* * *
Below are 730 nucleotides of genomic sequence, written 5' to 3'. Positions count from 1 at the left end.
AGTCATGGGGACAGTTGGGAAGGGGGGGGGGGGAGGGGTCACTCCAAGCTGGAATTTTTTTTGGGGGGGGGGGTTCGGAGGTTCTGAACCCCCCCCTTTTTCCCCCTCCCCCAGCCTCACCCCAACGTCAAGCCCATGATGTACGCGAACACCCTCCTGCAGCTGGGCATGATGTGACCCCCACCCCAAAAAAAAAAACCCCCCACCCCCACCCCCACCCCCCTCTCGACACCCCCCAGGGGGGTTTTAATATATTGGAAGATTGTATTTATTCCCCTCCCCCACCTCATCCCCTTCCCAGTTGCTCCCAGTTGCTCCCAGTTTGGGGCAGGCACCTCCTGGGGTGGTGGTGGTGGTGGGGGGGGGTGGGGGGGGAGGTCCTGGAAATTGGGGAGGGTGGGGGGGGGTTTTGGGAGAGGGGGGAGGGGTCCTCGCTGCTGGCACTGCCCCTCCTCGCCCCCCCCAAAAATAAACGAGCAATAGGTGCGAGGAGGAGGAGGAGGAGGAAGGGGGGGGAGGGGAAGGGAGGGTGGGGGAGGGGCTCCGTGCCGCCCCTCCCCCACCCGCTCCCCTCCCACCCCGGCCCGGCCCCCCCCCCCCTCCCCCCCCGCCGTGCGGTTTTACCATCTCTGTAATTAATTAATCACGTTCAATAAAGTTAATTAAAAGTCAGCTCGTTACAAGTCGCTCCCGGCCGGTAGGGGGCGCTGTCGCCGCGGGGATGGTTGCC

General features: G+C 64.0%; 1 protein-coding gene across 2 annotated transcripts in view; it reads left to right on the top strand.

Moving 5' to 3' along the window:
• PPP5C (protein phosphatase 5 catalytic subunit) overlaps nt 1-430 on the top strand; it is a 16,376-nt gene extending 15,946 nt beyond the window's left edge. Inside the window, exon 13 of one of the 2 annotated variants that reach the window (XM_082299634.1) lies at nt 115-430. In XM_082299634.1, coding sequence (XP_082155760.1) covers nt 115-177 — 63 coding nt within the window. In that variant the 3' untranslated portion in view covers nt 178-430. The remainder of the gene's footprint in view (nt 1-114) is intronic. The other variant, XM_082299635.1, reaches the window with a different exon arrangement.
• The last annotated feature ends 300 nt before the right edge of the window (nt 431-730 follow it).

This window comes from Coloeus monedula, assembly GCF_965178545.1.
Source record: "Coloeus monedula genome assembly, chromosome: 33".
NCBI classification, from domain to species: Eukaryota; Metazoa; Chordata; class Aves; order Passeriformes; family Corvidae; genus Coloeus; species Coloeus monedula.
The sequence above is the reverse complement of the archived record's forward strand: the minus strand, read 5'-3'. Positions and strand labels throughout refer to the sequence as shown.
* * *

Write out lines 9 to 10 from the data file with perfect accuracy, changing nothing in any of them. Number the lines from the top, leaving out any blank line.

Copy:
NCBI classification, from domain to species: Eukaryota; Metazoa; Chordata; class Aves; order Passeriformes; family Corvidae; genus Coloeus; species Coloeus monedula.
The sequence above is the reverse complement of the archived record's forward strand: the minus strand, read 5'-3'. Positions and strand labels throughout refer to the sequence as shown.